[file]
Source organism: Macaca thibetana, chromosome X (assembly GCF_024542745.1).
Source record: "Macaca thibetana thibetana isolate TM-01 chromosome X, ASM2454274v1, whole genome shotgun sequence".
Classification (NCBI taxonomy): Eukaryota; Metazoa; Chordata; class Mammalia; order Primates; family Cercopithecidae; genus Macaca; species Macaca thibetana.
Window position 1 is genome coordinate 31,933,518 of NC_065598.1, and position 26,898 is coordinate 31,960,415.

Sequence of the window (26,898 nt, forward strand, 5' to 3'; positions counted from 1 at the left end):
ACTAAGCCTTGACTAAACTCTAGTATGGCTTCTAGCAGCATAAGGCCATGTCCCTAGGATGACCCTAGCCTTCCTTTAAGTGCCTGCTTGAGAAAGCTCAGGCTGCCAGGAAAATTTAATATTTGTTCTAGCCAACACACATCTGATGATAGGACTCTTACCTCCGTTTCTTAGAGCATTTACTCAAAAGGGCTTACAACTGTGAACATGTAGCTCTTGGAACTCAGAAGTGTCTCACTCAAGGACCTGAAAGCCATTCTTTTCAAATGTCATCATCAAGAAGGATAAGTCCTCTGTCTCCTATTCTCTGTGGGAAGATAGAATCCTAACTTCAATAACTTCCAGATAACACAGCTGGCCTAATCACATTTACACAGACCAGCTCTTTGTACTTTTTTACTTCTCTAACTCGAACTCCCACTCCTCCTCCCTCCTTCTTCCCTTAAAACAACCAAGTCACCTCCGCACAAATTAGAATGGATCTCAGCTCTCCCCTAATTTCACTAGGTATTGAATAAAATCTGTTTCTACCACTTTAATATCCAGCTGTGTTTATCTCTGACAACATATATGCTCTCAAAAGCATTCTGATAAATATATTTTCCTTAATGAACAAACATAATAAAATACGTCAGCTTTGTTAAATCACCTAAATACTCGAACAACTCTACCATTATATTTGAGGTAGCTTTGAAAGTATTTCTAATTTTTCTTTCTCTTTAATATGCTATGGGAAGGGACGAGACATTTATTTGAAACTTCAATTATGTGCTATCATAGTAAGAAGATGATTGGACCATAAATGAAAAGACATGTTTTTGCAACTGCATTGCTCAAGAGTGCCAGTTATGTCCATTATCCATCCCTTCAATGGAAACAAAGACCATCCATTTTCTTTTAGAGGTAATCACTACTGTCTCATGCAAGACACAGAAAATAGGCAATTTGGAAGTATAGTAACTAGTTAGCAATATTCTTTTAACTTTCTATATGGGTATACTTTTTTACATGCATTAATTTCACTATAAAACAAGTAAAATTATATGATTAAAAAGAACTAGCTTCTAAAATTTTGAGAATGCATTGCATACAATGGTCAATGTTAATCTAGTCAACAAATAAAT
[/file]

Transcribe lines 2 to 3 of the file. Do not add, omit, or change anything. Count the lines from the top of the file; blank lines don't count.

Source record: "Macaca thibetana thibetana isolate TM-01 chromosome X, ASM2454274v1, whole genome shotgun sequence".
Classification (NCBI taxonomy): Eukaryota; Metazoa; Chordata; class Mammalia; order Primates; family Cercopithecidae; genus Macaca; species Macaca thibetana.